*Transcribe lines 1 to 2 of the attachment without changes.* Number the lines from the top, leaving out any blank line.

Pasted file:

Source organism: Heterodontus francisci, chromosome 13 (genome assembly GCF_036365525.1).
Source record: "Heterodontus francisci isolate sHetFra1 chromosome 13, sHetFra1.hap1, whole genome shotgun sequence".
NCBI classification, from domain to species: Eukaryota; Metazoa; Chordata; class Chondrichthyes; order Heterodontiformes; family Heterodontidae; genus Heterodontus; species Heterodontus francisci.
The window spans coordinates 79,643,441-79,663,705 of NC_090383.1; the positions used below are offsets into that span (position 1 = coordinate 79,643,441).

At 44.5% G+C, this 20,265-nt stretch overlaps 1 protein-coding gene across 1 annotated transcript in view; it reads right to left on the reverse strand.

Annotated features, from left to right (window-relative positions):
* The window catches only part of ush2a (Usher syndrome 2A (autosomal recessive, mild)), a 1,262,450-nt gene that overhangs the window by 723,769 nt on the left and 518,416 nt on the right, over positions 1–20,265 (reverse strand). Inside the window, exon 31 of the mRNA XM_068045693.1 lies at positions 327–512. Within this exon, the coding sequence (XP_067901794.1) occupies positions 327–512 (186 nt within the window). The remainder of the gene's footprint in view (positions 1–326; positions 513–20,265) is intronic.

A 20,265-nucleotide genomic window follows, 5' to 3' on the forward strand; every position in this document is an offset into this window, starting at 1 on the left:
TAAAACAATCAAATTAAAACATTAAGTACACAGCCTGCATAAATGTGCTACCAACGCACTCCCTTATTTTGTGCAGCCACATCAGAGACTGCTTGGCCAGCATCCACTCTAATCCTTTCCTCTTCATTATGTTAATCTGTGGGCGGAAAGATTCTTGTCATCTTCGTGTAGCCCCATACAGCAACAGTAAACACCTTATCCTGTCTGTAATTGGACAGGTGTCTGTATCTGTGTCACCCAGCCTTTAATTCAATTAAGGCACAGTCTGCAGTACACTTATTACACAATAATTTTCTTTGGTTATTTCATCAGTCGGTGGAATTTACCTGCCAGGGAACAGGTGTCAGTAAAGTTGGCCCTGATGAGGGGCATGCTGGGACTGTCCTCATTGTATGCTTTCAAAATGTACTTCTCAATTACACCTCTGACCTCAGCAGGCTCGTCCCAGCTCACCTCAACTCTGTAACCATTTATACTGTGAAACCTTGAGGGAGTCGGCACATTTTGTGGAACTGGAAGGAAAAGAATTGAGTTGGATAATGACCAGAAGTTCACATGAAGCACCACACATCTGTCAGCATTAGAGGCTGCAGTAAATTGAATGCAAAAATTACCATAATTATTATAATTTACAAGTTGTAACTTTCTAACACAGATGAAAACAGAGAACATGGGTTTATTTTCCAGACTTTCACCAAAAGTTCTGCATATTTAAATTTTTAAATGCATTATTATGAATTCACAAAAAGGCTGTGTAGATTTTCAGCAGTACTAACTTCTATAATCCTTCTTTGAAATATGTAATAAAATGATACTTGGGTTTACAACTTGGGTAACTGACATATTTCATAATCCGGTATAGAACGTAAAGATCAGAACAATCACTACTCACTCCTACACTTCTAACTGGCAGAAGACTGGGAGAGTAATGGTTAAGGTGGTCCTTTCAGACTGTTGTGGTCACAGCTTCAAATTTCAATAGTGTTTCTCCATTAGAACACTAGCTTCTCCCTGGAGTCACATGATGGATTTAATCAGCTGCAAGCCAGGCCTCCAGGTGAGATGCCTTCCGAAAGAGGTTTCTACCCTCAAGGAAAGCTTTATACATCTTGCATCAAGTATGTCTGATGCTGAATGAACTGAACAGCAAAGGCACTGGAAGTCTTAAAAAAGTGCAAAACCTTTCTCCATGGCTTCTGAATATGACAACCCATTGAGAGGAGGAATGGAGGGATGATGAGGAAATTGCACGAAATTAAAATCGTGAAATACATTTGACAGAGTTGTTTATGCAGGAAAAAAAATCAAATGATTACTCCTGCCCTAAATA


Source organism: Heterodontus francisci, chromosome 13 (genome assembly GCF_036365525.1).
Source record: "Heterodontus francisci isolate sHetFra1 chromosome 13, sHetFra1.hap1, whole genome shotgun sequence".